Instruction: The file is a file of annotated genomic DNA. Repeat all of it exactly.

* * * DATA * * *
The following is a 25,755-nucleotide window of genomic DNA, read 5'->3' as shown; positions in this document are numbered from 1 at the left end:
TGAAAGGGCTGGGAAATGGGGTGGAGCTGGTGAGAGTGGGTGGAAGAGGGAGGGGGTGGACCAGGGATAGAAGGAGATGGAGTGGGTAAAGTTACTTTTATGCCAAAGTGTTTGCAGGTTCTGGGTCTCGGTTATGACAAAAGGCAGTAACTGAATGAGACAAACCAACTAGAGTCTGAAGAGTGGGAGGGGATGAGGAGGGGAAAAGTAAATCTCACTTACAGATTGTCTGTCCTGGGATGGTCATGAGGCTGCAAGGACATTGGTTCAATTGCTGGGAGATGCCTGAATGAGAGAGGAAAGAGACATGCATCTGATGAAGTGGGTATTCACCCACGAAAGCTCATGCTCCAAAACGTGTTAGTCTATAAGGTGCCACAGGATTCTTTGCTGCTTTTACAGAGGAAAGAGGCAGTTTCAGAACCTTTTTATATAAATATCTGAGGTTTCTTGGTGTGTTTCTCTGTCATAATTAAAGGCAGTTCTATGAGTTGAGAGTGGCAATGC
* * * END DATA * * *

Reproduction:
The following is a 25,755-nucleotide window of genomic DNA, read 5'->3' as shown; positions in this document are numbered from 1 at the left end:
TGAAAGGGCTGGGAAATGGGGTGGAGCTGGTGAGAGTGGGTGGAAGAGGGAGGGGGTGGACCAGGGATAGAAGGAGATGGAGTGGGTAAAGTTACTTTTATGCCAAAGTGTTTGCAGGTTCTGGGTCTCGGTTATGACAAAAGGCAGTAACTGAATGAGACAAACCAACTAGAGTCTGAAGAGTGGGAGGGGATGAGGAGGGGAAAAGTAAATCTCACTTACAGATTGTCTGTCCTGGGATGGTCATGAGGCTGCAAGGACATTGGTTCAATTGCTGGGAGATGCCTGAATGAGAGAGGAAAGAGACATGCATCTGATGAAGTGGGTATTCACCCACGAAAGCTCATGCTCCAAAACGTGTTAGTCTATAAGGTGCCACAGGATTCTTTGCTGCTTTTACAGAGGAAAGAGGCAGTTTCAGAACCTTTTTATATAAATATCTGAGGTTTCTTGGTGTGTTTCTCTGTCATAATTAAAGGCAGTTCTATGAGTTGAGAGTGGCAATGC